“Once, I remember, we came upon a man-of-war anchored off the coast. There wasn't even a shed there, and she was shelling the bush. It appears the French had one of their wars going on thereabouts. Her ensign dropped limp like a rag; the muzzles of the long six-inch guns stuck out all over the low hull; the greasy, slimy swell swung her up lazily and let her down, swaying her thin masts. In the empty immensity of earth, sky, and water, there she was, incomprehensible, firing into a continent. Pop, would go one of the six-inch guns; a small flame would dart and vanish, a little white smoke would disappear, a tiny projectile would give a feeble screech—and nothing happened. Nothing could happen. There was a touch of insanity in the proceeding, a sense of lugubrious drollery in the sight; and it was not dissipated by somebody on board assuring me earnestly there was a camp of natives—he called them enemies!—hidden out of sight somewhere."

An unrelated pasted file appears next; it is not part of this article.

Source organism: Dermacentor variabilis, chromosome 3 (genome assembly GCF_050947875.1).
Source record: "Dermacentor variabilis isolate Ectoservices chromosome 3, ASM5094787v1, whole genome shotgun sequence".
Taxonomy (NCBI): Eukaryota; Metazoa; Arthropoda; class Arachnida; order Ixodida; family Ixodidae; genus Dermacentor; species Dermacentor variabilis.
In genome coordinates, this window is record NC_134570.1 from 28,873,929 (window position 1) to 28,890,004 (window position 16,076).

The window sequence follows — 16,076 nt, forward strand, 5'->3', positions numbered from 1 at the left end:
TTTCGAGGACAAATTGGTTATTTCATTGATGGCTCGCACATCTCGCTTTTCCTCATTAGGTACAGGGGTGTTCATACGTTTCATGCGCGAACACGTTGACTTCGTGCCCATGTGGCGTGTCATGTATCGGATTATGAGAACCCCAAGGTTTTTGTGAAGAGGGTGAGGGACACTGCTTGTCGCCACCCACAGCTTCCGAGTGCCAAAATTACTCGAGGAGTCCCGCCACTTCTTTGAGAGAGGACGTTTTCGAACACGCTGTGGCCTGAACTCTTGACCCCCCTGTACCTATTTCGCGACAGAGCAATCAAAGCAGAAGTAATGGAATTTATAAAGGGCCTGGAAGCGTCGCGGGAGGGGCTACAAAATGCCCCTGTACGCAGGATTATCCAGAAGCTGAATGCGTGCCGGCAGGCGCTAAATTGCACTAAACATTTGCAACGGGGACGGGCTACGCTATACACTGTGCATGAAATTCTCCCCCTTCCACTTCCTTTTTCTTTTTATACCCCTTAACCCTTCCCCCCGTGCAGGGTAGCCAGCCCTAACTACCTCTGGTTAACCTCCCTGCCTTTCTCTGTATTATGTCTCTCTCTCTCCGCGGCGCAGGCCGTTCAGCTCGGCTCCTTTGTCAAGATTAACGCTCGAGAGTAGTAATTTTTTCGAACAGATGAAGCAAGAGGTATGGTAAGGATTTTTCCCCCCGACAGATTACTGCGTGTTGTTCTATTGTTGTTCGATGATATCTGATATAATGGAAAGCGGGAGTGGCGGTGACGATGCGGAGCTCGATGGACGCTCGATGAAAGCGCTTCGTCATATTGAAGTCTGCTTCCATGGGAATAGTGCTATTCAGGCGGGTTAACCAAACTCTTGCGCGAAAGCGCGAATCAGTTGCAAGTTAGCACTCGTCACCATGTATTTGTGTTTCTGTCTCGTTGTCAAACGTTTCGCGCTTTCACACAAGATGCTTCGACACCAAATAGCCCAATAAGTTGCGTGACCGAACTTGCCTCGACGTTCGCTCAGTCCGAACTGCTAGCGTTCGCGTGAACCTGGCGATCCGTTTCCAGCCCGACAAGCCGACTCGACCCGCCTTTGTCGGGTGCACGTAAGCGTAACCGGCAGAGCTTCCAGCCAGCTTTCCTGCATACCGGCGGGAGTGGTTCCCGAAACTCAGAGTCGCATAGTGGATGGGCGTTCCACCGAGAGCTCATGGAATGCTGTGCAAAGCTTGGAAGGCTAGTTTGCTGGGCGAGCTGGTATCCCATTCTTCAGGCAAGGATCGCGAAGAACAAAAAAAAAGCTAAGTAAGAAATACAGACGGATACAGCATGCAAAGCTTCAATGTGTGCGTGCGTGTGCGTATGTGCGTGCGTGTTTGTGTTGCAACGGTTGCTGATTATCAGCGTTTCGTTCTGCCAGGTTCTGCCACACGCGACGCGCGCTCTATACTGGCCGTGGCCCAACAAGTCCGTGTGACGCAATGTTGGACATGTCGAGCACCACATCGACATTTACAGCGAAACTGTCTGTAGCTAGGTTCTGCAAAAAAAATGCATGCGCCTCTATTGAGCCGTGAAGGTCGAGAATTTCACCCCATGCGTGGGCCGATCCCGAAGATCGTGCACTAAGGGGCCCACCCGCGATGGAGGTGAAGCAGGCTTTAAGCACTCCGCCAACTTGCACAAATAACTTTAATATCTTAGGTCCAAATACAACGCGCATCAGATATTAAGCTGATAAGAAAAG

The original design of the DDG 1000 may have evoked a similar image of unimpeded naval surface fire support, but the unrestricted sea control that Conrad’s imagery conjures up is no longer a reality in the second decade of the 21st century. While perhaps not designed for such conditions, the DDG 1000 still has a significant role to play in the present as both a technology demonstrator and as a surface warship. The specter of its guns may yet haunt future opponents and it’s all-electric heart power future weapons of greater capability and effectiveness.


Side view of Zumwalt



Deception and the Backfire Bomber, the Finale

For previous installments, see Parts I, II, III, and IV

Final Thoughts